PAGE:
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Baruch Gould at Volunteer Training

Thoughts on Aging: Elder vs. Elderly

Posted December 2, 2013

MOWSF Blog | Senior Issues

Baruch speaks with guest speaker Christine Hejinian, Ph.D., Clinical Psychologist at the C.G Jung Institute of San Francisco

Baruch speaks with guest speaker Christine Hejinian, Ph.D., Clinical Psychologist at the C.G Jung Institute of San Francisco, at a MOWSF volunteer mixer on the Psychological Aspects of Aging. The event was held in November and hosted at the office of Farella Braun + Martel.

Recently at an event for MOWSF volunteers, our guest speaker related some of her experiences as one of the oldest persons in a group of nature enthusiasts. The group stayed together for many days as they enjoyed hiking and rafting in the Grand Canyon. She made a comment regarding the difference between being seen and treated as “elderly” and being seen and treated as “an elder.”

That particular comment stayed with me because the difference between the two is quite significant in our culture. Being “elderly” is most often pejorative, implying weakness, fragility and irrelevance. Whereas being an “elder” connotes a person to whom one would go for wisdom and insight; elders have something to contribute whereas “the elderly” need to be taken care of.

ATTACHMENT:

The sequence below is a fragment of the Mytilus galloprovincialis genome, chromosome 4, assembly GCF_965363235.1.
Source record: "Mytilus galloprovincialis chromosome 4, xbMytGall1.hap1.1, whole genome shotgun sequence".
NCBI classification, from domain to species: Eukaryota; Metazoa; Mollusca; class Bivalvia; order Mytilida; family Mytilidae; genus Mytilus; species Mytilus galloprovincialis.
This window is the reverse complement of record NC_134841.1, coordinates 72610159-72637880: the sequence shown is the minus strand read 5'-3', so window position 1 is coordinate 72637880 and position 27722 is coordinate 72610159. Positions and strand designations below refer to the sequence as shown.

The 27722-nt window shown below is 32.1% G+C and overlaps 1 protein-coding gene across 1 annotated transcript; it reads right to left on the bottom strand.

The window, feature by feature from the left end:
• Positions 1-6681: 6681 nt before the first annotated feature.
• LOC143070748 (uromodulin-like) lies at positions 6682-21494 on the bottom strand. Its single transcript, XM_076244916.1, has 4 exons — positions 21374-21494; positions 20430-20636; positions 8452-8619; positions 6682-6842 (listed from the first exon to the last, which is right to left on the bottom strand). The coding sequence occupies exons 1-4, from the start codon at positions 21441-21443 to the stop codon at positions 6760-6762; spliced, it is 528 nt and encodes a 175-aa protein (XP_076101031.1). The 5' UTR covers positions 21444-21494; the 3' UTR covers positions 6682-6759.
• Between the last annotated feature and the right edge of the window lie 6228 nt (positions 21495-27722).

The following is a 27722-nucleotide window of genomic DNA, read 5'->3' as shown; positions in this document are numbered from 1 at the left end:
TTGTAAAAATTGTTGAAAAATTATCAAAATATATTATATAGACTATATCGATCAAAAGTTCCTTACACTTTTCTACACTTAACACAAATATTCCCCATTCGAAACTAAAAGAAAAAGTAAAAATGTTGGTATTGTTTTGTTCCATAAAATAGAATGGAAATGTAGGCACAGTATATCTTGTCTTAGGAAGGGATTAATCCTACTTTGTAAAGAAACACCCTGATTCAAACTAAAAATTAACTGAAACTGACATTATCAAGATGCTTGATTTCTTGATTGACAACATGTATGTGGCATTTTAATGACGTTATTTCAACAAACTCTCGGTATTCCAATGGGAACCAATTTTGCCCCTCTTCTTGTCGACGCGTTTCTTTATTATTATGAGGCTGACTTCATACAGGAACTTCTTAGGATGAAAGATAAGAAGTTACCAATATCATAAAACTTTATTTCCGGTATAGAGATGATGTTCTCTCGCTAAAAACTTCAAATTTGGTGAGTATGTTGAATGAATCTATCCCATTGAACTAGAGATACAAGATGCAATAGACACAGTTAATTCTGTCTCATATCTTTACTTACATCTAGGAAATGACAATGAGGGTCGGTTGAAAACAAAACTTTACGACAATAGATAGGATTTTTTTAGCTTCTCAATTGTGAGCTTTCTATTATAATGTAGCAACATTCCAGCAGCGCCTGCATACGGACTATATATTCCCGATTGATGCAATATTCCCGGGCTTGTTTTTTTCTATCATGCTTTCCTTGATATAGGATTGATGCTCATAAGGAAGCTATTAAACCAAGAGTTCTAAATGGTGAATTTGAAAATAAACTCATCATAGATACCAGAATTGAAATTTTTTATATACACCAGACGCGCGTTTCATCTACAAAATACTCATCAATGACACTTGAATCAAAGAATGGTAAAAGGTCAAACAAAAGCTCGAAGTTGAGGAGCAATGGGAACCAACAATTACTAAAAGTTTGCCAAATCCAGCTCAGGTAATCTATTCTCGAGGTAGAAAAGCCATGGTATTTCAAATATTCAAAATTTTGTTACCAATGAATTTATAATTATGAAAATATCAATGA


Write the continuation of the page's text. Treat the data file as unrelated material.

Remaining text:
Many years ago, before I entered my senior-hood, I attended a dinner meeting with colleagues. Due to a transitory physical condition, however, I was unable to speak. After being greeted, seated and welcomed by others at my table, I quickly realized that my inability to speak was causing me to be ignored. After a while I felt invisible and stopped even trying to listen to what was going on around me. This memory came back to me when I heard our recent speaker talk about how “elderly” people are often ignored and treated as if they do not exist.

I am intrigued with the idea of “elders” as “watchers.” In social situations, when seniors can easily be left out because they do not know the latest fads, jargon, or technology, everyone loses out by acting as if the senior did not exist. There are different ways of participation and active, albeit silent, presence is one of them.

Instead of just looking at old people as “elderly” we need to honor them by remaining conscious of their presence and the gift they give us by their watchfulness. A silent watcher can be a source of wisdom and deep understanding. Many cultures know this. Our culture needs to.

“Thoughts on Aging” is a column by Baruch Gould, MOWSF’s Manager of Volunteer Programs, on issues related to seniors and aging. You can reach him at

More Photos from the Volunteer Mixer, “Psychological Aspects of Aging”: